To make a Christmas gift for her brother Leon, Alex asked all her friends to save empty cereal boxes. She collected about a dozen boxes.
She cut the boxes open, which gave her several big sheets of thin cardboard.
Then she carefully traced the templates for a regular triangle, square, pentagon, and hexagon, as shown below.
Click here to download the polygon templates
She drew the dark outline of each polygon with a ballpoint pen, pressing hard to score the cardboard so the tabs would bend easily.
She cut out shapes until her fingers felt bruised: 20 each of the pentagon and hexagon, 40 each of the triangle and square.
Alex bought a bag of small rubber bands for holding the tabs together. Each rubber band can hold two tabs, forming an edge of the polyhedron. So, for instance, it takes six squares and twelve rubber bands to make a cube.
Finally, she stuffed the whole kit in a plastic zipper bag, along with the following instructions.
Polyhedra Have “Many Faces”
Poly means many, and hedron means face, so a polyhedron is a 3-D shape with many faces.
The plural of polyhedron is polyhedra, thanks to the ancient Greeks, who didn’t know that the proper way to make a plural was to use the letter s.
Each corner of a polyhedron is called a vertex, and to make it more confusing, the plural of vertex is vertices.
Regular polyhedra have exactly the same faces and corners all around. If one side is a square, then all the sides will be squares. And if three squares meet to make one vertex, then all the other vertices will be made of three squares, just like that first one.
There are only five possible regular polyhedra. Can you figure out why?
Here are the five regular polyhedra, also called the Platonic solids. Try to build each of them with your construction kit.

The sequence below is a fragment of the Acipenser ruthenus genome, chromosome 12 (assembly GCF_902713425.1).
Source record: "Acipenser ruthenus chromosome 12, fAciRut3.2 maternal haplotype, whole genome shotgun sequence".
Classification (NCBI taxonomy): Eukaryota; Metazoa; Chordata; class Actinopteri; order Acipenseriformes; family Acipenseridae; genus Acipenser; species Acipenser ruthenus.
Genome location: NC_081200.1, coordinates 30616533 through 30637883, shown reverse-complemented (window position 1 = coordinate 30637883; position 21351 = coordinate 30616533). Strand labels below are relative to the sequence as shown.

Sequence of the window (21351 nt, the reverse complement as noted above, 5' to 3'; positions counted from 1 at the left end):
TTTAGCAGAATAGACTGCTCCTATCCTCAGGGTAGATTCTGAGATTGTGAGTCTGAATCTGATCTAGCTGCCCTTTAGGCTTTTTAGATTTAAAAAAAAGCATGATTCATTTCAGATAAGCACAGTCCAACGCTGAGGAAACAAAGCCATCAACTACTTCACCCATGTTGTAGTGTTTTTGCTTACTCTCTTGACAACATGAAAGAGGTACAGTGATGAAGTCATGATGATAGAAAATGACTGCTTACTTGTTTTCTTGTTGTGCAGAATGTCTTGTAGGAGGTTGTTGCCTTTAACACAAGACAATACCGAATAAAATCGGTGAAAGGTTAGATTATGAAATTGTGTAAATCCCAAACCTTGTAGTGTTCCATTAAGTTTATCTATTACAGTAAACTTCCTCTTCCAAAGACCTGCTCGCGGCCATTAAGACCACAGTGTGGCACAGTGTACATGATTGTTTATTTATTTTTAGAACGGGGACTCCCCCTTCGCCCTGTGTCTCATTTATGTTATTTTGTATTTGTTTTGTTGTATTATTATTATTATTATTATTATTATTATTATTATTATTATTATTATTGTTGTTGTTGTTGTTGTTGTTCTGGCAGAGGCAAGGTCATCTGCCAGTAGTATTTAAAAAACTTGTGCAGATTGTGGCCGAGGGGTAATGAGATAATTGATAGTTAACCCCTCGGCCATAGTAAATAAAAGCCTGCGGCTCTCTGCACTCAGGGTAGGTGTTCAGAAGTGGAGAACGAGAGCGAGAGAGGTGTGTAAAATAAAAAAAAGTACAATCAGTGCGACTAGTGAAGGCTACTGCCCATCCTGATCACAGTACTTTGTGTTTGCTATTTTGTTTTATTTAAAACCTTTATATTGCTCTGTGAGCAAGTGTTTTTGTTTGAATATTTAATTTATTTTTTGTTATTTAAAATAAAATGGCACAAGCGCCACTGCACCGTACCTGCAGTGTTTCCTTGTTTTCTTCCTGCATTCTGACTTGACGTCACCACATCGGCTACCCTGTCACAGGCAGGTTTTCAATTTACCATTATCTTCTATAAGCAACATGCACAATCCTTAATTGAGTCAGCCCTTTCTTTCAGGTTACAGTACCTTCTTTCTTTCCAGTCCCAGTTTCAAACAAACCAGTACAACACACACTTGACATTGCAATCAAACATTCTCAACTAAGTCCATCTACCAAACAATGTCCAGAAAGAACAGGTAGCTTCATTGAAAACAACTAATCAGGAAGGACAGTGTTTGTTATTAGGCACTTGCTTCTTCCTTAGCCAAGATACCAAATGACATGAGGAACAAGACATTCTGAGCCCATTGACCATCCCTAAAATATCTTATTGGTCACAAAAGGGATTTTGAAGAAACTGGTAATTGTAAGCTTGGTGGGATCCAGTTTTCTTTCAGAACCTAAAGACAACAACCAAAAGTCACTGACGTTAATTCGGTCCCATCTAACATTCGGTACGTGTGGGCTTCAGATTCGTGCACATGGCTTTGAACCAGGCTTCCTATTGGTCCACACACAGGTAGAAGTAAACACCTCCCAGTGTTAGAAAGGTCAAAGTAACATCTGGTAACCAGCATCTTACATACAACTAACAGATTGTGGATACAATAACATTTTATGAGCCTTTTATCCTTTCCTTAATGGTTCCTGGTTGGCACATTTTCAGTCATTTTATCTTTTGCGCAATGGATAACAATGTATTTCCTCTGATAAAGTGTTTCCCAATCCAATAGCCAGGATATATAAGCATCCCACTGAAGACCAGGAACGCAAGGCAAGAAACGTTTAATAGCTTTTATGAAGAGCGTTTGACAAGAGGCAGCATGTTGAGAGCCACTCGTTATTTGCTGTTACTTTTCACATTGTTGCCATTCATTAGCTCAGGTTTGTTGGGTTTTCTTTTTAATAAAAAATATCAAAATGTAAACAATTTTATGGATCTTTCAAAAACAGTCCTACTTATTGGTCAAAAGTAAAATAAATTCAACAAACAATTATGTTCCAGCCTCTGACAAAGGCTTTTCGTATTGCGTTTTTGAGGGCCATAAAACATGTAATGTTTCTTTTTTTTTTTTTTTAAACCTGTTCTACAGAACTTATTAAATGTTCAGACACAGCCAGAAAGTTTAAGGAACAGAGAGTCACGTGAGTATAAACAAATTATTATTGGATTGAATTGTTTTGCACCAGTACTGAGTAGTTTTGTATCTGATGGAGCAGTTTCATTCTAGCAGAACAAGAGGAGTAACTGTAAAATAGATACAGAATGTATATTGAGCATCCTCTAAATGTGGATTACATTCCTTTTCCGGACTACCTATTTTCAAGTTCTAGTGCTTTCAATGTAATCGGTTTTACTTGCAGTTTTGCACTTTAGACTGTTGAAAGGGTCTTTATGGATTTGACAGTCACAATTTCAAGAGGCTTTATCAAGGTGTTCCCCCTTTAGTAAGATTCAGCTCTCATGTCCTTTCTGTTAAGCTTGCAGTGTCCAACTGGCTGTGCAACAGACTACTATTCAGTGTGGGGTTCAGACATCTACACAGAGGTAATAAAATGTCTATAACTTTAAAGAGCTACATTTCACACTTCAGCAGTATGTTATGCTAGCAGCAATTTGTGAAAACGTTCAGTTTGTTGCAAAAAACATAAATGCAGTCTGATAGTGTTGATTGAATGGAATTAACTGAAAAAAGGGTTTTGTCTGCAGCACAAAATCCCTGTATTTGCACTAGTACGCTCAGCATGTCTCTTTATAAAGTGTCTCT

Tetrahedron: three equilateral triangles meeting at each vertex.
Hexahedron: three squares meeting at each vertex. Do you know its common name?
Octahedron: four triangles at each vertex.
Icosahedron: five triangles at each vertex.
Dodecahedron: three pentagons per vertex.
You can find pictures of these online, but it’s more challenging to build them without peeking at the finished product. Just repeat the vertex pattern at every corner until the polygons connect together to make a complete 3-D shape.
Semi-regular polyhedra have each face a regular polygon, although not all the same. Each corner is still the same all around. These are often called the Archimedean polyhedra.
For example, on the cuboctahedron, every vertex consists of a square-triangle-square-triangle combination.
Here are a few semi-regular polyhedra you might try to build, described by the faces in the order they meet at each corner:
Icosidodecahedron: triangle, pentagon, triangle, pentagon.
Truncated octahedron: square, hexagon, hexagon.
Truncated icosahedron: pentagon, hexagon, hexagon. Where have you seen this?
Rhombicuboctahedron: triangle, square, square, square.
Rhombicosidodecahedron: triangle, square, pentagon, square.
Now, make up some original polyhedra of your own. What will you name them?
To Be Continued…
Read all the posts from the December 2000/January 2001 issue of my Mathematical Adventures of Alexandria Jones newsletter.
“50/52 Weeks of Teddy – Merry Christmas” photo by Austin Kirk via Flickr (CC BY 2.0).
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